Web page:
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Juan Matta, Alexis Orellana.

Do residential neighbors affect each others' schooling choices? We exploit oversubscription lotteries in Chile's centralized school admission system to identify the effect of close neighbors on application and enrollment decisions. A student is 5-7% more likely to rank a high school as their first preference and to attend that school if their closest neighbor attended it the prior year. These effects are stronger among boys and applicants with lower parents' education and prior academic achievement, measured by previous scores in national standardized tests. Lower-achieving applicants are more likely to follow neighbors when their closest neighbor's test scores are higher. A neighbor enrolling in a school with one s.d. higher school effectiveness, peer composition, or school climate induces increases of 0.02-0.04 s.d. in the applicant's attended school. Our findings suggest that targeted policies aimed at increasing information to disadvantaged families have the potential to alleviate these frictions and generate significant multiplier effects.

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Jeonghyeok Kim.

Each year, over a thousand public schools in the US close due to declining enrollments and chronic low performance, displacing hundreds of thousands of students. Using Texas administrative data and empirical strategies that use within-student across-time and within-school across-cohort variation, I explore the impact of school closures on students' educational and labor market outcomes. The findings indicate that experiencing school closures results in disruptions in both test scores and behavior. While the drop in test scores is recovered within three years, behavioral issues persist. This study further finds decreases in post-secondary education attainment, employment, and earnings at ages 25–27. These impacts are particularly pronounced among students in secondary education, Hispanic students, and those from originally low-performing schools and economically disadvantaged families.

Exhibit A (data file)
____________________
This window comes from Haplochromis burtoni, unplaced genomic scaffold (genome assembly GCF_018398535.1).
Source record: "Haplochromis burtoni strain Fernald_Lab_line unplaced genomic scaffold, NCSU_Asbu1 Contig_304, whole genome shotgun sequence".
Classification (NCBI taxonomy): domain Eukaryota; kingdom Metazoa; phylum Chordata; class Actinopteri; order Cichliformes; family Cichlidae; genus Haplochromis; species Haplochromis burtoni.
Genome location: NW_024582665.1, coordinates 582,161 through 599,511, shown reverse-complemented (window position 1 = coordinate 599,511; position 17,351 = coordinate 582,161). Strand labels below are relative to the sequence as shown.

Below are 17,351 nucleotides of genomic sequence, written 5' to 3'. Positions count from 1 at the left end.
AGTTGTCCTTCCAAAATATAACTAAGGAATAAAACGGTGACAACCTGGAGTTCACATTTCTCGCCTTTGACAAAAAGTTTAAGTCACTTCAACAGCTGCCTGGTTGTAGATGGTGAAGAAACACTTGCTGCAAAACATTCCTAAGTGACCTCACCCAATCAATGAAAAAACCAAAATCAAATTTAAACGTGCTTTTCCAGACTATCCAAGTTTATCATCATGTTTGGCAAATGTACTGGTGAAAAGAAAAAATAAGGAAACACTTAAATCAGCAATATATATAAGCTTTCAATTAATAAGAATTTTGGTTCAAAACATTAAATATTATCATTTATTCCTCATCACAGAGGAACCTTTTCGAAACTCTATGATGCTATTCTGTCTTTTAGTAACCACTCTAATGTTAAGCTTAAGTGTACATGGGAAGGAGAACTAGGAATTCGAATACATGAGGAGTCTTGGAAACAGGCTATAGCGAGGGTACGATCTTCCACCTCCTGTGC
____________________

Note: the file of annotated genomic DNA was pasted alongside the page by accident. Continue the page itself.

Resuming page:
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Mary E. Laski.

Teacher shortages are a persistent challenge in the United States. I evaluate the effectiveness of an innovative pilot program that allowed principals to hand-select experienced staff members and paraeducators already working in schools to lead classrooms. Pilot educators are predominantly Black or African American. Districts reported randomly assigning students to teachers, and my analysis cannot reject randomization. Controlling for demographics and baseline scores, I find that students assigned to these pilot teachers perform just as well as those assigned to traditionally licensed teachers on average and outperform their peers in math. My results point to an untapped resource of potential teachers and underscore the value of principals’ local knowledge to identify capable candidates for teaching positions.